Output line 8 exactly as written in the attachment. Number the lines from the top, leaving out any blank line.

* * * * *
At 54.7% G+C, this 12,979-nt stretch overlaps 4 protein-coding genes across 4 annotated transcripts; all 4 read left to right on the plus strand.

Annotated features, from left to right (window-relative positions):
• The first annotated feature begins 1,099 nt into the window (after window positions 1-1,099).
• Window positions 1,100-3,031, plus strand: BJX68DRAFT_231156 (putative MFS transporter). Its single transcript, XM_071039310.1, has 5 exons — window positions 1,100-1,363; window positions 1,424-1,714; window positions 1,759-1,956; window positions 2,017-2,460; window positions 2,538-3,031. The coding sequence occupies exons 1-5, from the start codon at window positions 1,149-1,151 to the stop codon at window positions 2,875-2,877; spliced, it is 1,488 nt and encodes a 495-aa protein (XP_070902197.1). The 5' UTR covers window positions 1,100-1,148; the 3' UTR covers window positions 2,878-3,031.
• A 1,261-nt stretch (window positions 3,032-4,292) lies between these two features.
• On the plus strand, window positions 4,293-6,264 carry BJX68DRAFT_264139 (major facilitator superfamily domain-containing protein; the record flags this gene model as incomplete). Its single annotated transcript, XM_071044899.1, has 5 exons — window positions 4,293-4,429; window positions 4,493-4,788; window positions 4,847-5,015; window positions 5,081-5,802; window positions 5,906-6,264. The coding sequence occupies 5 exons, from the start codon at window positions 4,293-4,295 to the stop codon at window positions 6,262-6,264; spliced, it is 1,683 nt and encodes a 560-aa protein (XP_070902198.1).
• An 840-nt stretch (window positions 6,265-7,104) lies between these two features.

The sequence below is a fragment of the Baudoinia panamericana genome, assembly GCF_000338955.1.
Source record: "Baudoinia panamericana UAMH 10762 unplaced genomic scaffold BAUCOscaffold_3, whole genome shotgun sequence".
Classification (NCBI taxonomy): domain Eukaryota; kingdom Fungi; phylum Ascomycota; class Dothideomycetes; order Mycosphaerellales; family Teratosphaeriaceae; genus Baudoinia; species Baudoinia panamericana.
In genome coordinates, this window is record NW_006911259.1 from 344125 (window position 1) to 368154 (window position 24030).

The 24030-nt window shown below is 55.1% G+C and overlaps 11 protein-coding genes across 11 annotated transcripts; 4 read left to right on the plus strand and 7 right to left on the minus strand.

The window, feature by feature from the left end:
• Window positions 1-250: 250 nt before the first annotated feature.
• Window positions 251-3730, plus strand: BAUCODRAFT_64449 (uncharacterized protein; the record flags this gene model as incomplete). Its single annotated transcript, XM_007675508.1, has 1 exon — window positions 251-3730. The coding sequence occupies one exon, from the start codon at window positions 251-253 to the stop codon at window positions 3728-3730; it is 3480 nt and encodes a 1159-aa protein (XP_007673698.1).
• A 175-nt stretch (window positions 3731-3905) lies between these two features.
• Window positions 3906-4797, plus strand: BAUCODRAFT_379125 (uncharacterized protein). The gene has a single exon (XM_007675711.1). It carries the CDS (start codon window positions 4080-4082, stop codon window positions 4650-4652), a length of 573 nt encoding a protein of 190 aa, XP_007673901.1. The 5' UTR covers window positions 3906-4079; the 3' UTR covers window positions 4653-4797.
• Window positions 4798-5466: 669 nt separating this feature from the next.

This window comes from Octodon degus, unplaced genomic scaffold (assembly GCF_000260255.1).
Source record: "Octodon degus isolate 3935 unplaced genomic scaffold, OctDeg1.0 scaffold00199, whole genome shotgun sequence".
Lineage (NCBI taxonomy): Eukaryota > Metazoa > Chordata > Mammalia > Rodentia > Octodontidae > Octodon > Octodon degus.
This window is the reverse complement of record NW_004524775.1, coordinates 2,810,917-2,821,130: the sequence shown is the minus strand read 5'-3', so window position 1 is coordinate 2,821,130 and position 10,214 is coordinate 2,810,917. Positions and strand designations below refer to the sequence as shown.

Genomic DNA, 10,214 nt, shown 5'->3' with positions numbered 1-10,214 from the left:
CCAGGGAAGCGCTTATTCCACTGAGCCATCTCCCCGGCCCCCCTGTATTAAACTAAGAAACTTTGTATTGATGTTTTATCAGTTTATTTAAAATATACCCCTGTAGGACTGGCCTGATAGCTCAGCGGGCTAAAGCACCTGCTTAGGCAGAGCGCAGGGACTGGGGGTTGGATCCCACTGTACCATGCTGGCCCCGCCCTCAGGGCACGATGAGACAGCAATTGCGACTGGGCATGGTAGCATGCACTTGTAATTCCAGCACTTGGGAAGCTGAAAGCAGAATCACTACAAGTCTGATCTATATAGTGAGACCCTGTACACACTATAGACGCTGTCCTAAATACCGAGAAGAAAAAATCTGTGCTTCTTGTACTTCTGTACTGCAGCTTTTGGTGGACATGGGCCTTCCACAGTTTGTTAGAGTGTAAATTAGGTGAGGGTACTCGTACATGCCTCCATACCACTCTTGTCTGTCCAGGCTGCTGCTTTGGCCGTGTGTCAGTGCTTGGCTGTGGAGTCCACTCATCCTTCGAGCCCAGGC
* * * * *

The sequence below is a fragment of the Baudoinia panamericana genome, assembly GCF_000338955.1.